I work in a nursing home and a patient who was admitted after a hospitalization for alcohol withdrawal is apparently being considered for discharge. However, he is not participating well in his rehab, and the physical therapists are writing that he is “unsteady” and “at high risk of falls”.
Fine. So they are looking to me to discharge him and I’m like “PT is writing that this guy isn’t steady and you want me to just sign off on his discharge?” The head of PT insists this is fine, and that “It’s up to the doctor to discharge”. Right in front of a family member. Thanks a lot for selling me out.
I can just see what will happen. He goes home, falls, hits his head, is found days later in a coma. Then I’m dragged into court with some lowlife attorney saying “Well, YOU’RE the doctor, YOU should have known it wasn’t safe to send this man home.” None of these ancillary staff people can understand this level of liability. At a “multidisciplinary meeting” (similar to having root canal, but no anesthesia) I ask “Do you have a med alert bracelet”? Get this: the patient doesn’t even have a PHONE! And I’m the only one who asked this. The social worker didn’t know.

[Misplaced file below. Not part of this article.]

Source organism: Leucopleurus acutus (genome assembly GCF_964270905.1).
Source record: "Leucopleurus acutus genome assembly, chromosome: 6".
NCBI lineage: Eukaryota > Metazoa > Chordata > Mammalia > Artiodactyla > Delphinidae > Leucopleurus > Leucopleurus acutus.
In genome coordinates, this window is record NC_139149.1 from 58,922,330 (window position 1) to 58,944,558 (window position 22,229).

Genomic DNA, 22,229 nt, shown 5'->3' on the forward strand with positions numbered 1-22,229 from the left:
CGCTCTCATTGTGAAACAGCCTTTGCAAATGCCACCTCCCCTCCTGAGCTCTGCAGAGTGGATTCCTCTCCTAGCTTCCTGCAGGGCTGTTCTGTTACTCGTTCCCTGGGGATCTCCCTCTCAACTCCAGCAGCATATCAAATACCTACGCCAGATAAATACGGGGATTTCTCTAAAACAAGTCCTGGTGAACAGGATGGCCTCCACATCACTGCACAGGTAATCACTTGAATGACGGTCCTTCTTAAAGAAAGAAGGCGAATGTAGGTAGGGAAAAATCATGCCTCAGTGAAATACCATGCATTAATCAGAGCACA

I just hate this trend where doctors have become social workers. Even in the office, you have to consider not just the treatment, but the COST of the drug. You don’t just consider the test, but which LAB you have to send the patient so their insurance will cover the test. This is not what I was trained to do, and I don’t understand how medical doctors became responsible for so many of these issues. No wonder we don’t have time to keep up on new developments or talk with the patient.